Does Your Marketing Strategy Match Your Clients’ Buying Strategy?

Posted by Greg Roworth on Nov 12, 2020

If your marketing strategy doesn’t match your potential clients’ buying strategy, it seems obvious that your ability to acquire new clients is going to be limited, right?

Most consultants, coaches, accountants and others in professional services have typically seen referrals as their most reliable and consistent source of new work and new clients.  Whether these come organically as the result of existing clients passing on your/your firm’s name or whether you work at building relationships through networking, in the past, these have been the most common and reliable source of new opportunities.

Did you pick up that little, but highly important phrase there?

In the past.

Yes, in the past.

It now seems that buying strategies have changed in the professional services area.

A recent (this year in the COVID environment) survey conducted by Hinge Marketing Research, focusing on buyers and sellers of consulting and other professional services, identified a major shift in buying strategies that has been happening for a few years, but has now reached a significant and potentially dangerous level, if referrals are you major source of new leads.

The survey highlighted two critical factors for firms wanting to attract new clients, which were related to:

  1. Beliefs about understanding what your market feels its challenges are, and
  2. Beliefs about how clients find their way to you.

The survey found that most professionals believe they understand the challenges their potential clients face.  The results highlighted that professionals were quite out of touch with the real needs of their clients. 

The challenge rated most important by buyers was rated number five by sellers.  The second biggest challenge was what sellers thought was their clients’ number one.  However, the third biggest challenge for buyers was rated number six by sellers. 

When being relevant to clients’ needs is a major determinant of clients’ buying choices, being sure about what is relevant to them must come from your current level of intimacy with them, rather than your past presuppositions.  Most professionals appear to be out of touch and not doing enough to understand their clients.  Don’t let your ego get in the way of considering that you may be one of those professionals whose beliefs are not based in reality.  Surely if would be best to check that out rather than live with your head in the sand.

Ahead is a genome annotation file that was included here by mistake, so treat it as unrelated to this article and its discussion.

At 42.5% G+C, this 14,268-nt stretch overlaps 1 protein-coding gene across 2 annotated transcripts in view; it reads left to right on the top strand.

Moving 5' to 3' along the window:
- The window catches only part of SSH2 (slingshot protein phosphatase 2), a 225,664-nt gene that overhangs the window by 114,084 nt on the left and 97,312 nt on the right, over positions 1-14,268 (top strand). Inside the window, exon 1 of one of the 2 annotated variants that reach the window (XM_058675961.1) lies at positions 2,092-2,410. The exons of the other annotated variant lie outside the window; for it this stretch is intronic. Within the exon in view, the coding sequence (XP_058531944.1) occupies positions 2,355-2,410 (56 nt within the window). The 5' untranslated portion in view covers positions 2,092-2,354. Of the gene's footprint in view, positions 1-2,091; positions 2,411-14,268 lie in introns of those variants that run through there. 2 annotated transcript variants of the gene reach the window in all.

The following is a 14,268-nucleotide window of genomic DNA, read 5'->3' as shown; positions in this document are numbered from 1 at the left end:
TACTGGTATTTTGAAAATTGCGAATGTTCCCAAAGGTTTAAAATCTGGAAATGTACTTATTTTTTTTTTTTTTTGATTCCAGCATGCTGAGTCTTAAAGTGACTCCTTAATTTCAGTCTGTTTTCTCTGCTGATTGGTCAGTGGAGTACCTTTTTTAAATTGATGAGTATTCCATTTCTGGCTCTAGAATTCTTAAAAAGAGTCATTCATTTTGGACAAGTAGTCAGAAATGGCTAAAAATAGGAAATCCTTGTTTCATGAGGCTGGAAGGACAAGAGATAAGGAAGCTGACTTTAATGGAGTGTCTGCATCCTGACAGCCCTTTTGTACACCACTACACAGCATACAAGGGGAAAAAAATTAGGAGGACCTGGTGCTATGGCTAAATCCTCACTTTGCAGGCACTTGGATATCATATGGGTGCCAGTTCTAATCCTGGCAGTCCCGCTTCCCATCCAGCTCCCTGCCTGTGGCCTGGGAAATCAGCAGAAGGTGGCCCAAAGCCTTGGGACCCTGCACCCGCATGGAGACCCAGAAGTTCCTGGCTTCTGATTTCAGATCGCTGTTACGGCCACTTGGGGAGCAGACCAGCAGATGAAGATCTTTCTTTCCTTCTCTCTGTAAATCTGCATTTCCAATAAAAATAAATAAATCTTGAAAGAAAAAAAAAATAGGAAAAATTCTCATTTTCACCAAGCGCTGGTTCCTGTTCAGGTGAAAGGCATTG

The second element of beliefs about how clients find their way to you seems to need a major overhaul as well.

Only 8% of consultancy service buyers’ see referrals or recommendations as their main method of finding help.  And if you think having a website that is being found through the search engines is going to help, only another 8% use a general web search to look for help.

By far the majority of clients are now looking for what I would call authority educational material from blog posts or articles on social media, research reports or guides in e-book format, or webinars and online video presentations, podcasts or attending a conference or event.  The use of online education is increasing with the impact of the global pandemic, as live events have been severely restricted.

It is apparent that reliance on old, could I go as far as saying outdated, marketing strategies and channels  will hurt your chances of remaining relevant to your target market.  It is critical that you adopt strategies around authority positioning and being seen as a thought leader by your ideal clients.  Continuing to use the methods of the past will reduce your ability to compete effectively in today’s marketplace.  The new normal is a reality that needs to be embraced and understood. 

If you would like to understand how your marketing strategy may be holding you back and look into how to create a modern, relevant marketing strategy you may find the recent series of articles I posted on LinkedIn to be of value.

Here are the links to those articles:

The 5 Ages of Marketing

Stone Age Marketing

Agricultural Age Marketing

Industrial Age Marketing

Information Age Marketing

Conceptual Age Marketing

Conclusion to The 5 Ages of Marketing

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